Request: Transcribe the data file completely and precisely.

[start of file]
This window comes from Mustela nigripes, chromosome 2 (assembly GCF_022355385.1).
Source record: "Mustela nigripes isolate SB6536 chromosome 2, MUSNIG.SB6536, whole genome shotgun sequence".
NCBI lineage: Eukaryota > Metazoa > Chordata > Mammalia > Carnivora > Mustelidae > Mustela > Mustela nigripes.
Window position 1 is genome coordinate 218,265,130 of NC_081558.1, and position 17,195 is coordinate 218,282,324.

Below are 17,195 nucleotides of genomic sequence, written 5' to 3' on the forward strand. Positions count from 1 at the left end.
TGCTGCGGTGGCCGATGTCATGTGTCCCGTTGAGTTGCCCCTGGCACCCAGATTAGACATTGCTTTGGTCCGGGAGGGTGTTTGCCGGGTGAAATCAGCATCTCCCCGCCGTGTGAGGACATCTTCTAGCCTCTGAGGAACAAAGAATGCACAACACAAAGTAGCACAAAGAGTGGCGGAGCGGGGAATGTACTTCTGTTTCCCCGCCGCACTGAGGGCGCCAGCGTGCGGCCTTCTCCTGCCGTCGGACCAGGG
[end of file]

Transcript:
This window comes from Mustela nigripes, chromosome 2 (assembly GCF_022355385.1).
Source record: "Mustela nigripes isolate SB6536 chromosome 2, MUSNIG.SB6536, whole genome shotgun sequence".
NCBI lineage: Eukaryota > Metazoa > Chordata > Mammalia > Carnivora > Mustelidae > Mustela > Mustela nigripes.
Window position 1 is genome coordinate 218,265,130 of NC_081558.1, and position 17,195 is coordinate 218,282,324.

Below are 17,195 nucleotides of genomic sequence, written 5' to 3' on the forward strand. Positions count from 1 at the left end.
TGCTGCGGTGGCCGATGTCATGTGTCCCGTTGAGTTGCCCCTGGCACCCAGATTAGACATTGCTTTGGTCCGGGAGGGTGTTTGCCGGGTGAAATCAGCATCTCCCCGCCGTGTGAGGACATCTTCTAGCCTCTGAGGAACAAAGAATGCACAACACAAAGTAGCACAAAGAGTGGCGGAGCGGGGAATGTACTTCTGTTTCCCCGCCGCACTGAGGGCGCCAGCGTGCGGCCTTCTCCTGCCGTCGGACCAGGG